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How to discuss his porn addiction without confrontation


Lenet4
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I've known for a long time he's addicted, discovered when I looked at his laptop history, I continued to monitor it for weeks then discovered the explicit messages with other women (this is all online he never leaves house unless together or for ordinary reasons alone). I eventually asked about the messages and was told I'd misread into it and if I was upset it was my own fault for snooping (2017) . I've read enough information on here to know he's addicted to porn but he's so aggressive I've avoided bringing it up, he looses his temper and this only happens if provoked and I know this will provoke so I've avoided, any tips on how to discuss, I know deep down he'd know it's not right, but if anyone else found out that'd be his worst fear, so I know we'll never get to a place where he'll speak to a professional for help. It's eating me up. Any advice would be appreciated.

- Married 13 years. Online videos I've found saved on harddrive would suggest it's been a problem long before we met. We've more of a roommate relationship

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Lenet 4 thank you for your post, sounds like you really want to have a conversation with your partner but without the defensive reactions, I am wondering if it might be helpful for you to seek professional help for yourself. If you fear the aggression then I am left wondering if it is safe for you to raise the issue? Your safety has to come first. So think about what is right for you.

Still want to raise the point and feel it is safe enough to do so then, perhaps sending him a letter sharing more on how you feel about this might help, but only if it is safe to do so. You could then request a reply, without the aggressive response and see how that goes.

Take care and put yourself first

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Hi @Lenet4, so sorry that you’re having to go through this.  I would second what Christine says above about having someone to talk to yourself, especially if you are becoming frightened of your partner’s aggression.

My partner had some elements of this when I gradually discovered his addiction nearly two years ago.  I wasn’t scared of him, but I realise now that I was scared of him walking out - he tended to do angry stonewalling rather than aggression in the ‘traditional’ sense.

I’ve come to realise that for my partner the anger is intrinsically attached to shame, so anything that hits his shame buttons has the tendency to provoke an angry response.  As such, eye contact and ‘being seen’ while I tried to talk to him about his addition was not conducive to having any kind of productive discussion.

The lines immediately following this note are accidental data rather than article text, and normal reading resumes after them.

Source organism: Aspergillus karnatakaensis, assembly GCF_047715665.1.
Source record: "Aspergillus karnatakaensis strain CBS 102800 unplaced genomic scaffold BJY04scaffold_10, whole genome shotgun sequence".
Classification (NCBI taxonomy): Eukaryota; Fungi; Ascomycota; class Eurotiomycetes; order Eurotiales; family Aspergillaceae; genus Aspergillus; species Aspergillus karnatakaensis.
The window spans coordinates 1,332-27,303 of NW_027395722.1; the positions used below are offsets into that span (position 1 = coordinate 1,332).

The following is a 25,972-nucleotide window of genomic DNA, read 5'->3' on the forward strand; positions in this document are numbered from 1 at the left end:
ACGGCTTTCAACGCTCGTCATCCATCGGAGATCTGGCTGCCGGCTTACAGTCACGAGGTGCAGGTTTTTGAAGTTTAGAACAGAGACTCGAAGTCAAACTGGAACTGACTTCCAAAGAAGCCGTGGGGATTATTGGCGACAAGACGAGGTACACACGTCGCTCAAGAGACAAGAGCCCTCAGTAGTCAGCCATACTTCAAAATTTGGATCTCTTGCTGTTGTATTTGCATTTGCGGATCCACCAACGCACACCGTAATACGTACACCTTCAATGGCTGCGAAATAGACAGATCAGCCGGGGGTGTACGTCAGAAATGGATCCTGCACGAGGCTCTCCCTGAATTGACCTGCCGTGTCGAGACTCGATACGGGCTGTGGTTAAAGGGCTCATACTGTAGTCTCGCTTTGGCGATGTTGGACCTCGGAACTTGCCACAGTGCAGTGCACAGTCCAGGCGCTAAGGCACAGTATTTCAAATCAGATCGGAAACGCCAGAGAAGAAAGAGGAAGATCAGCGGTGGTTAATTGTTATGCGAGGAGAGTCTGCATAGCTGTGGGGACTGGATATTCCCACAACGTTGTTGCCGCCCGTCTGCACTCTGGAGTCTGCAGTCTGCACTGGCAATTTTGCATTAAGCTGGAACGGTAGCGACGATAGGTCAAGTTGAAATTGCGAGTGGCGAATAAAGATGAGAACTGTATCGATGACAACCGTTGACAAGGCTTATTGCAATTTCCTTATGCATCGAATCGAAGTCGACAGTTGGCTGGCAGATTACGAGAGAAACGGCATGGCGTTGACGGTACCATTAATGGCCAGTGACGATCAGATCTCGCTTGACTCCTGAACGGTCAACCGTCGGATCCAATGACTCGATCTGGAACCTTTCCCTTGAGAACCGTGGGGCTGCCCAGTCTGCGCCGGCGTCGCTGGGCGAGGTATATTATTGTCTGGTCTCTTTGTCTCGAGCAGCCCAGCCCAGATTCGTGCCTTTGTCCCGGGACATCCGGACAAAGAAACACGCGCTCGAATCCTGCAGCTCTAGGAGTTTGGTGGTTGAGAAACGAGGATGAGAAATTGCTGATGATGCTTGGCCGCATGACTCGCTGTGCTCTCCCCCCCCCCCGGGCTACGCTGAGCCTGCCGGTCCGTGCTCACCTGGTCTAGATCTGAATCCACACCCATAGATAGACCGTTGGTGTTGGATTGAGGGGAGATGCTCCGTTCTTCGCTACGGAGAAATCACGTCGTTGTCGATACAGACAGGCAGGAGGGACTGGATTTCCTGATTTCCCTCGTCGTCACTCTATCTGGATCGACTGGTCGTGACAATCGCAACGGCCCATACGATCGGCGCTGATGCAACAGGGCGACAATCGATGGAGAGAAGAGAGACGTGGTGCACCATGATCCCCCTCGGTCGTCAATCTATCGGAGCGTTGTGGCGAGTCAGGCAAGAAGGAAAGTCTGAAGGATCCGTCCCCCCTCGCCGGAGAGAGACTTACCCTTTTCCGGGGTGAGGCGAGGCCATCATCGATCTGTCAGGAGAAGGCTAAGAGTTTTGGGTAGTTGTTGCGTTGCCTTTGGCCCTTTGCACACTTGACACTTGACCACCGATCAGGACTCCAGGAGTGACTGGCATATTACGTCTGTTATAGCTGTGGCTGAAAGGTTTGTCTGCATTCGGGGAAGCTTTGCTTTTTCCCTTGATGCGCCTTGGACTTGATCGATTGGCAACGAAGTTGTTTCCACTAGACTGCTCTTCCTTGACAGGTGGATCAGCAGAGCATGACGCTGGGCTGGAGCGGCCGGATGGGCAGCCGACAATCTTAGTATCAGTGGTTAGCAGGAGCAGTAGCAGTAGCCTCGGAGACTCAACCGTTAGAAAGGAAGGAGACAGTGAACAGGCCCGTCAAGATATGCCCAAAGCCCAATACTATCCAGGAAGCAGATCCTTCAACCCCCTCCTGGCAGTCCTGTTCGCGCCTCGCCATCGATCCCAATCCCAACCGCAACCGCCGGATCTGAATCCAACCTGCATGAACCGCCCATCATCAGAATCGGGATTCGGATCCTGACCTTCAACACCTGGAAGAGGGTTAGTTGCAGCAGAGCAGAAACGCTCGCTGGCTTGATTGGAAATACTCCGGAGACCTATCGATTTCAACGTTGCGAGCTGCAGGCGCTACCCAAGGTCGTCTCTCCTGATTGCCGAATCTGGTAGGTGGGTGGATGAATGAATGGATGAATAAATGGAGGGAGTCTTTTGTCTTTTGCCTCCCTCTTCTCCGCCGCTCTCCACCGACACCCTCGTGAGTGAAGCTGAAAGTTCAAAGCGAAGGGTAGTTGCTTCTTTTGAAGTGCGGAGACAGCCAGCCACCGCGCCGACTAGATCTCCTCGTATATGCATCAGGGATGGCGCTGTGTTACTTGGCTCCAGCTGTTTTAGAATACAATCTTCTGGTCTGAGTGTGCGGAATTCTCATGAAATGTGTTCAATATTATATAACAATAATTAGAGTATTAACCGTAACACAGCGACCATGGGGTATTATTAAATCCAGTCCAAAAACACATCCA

We’ve had the most meaningful talks about it and about his past experiences while walking side-by-side - I think the lack of eye contact and the exercise helps to reduce the shame.

It’s a hard path choosing to stay with an addict, and I think that I was too understanding initially, and did not put my own needs first enough of the time.  However we are in a much better place now where we can discuss things more openly, and (I believe) he’s been sober for a while now.  This has included a year and a half of therapy for him and I still wouldn’t say we’re out of the woods yet.  The road out of addiction is a long and winding one!

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Thank you both for your advice, I can see how these would work but I am feeling such emotion I don't think I've the courage to speak to him, I know he'll blow up. I feel such guilt for not being there for him.  I think my next steps are to get legal advice and move on, it's been years since I've felt 100% safe and happy, of course I'm not always fearful but alway suppressing the conversation that is needed. Thanks again for your help and I hope it all works out

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  • 2 months later...

I discovered some snapchat porn on his phone by accident and confronted him in lock down and My husband admitted to being a porn addict. He told me he has been since he was a young lad. He has had online  chats with a women in 2016 which I confronted him about and we saw a marriage councillor.   I made the decision to stay with him but he never then told me about the addiction. He saw a online councillor last year for almost 6 month and claimed it helped him. I saw him watching porn again yesterday. We have no sex at the moment.

What do I do now?

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Hi Worried, sometimes people struggling with addictions can have a slip or relapse, if he is struggling right now I would suggest he connects with his therapist again and looks at other recovery support options. This recent discovery will be triggering for you and will remind you of your initial discovery, take care of yourself and take time to consider your own options, try and do things to keep you out of your own head, this might not be the time to problem solve, but may be a time to do things which make you feel secure, so that you can just get through the day. Connecting with someone you can trust, doing activities that allow you to feel some level of calm. His addiction is not down to you. Maybe you also would benefit from some support as a partner?

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  • 3 weeks later...

I'm so sorry to read that so many of us "walk in the same shoes".  I also don't know what to do and need help or advice. My story is a bit more complicated though.  I was about to marry a man about 10 years ago, but his family separated us.

After his failed marriage and relationships following our separation, he has been begging me since 2019 to pick up communication with him and told me that leaving me was his biggest regret. We started talking, however as he lives overseas, I couldn't visit until recently due to COVID restrictions. We chatted almost every day nonetheless.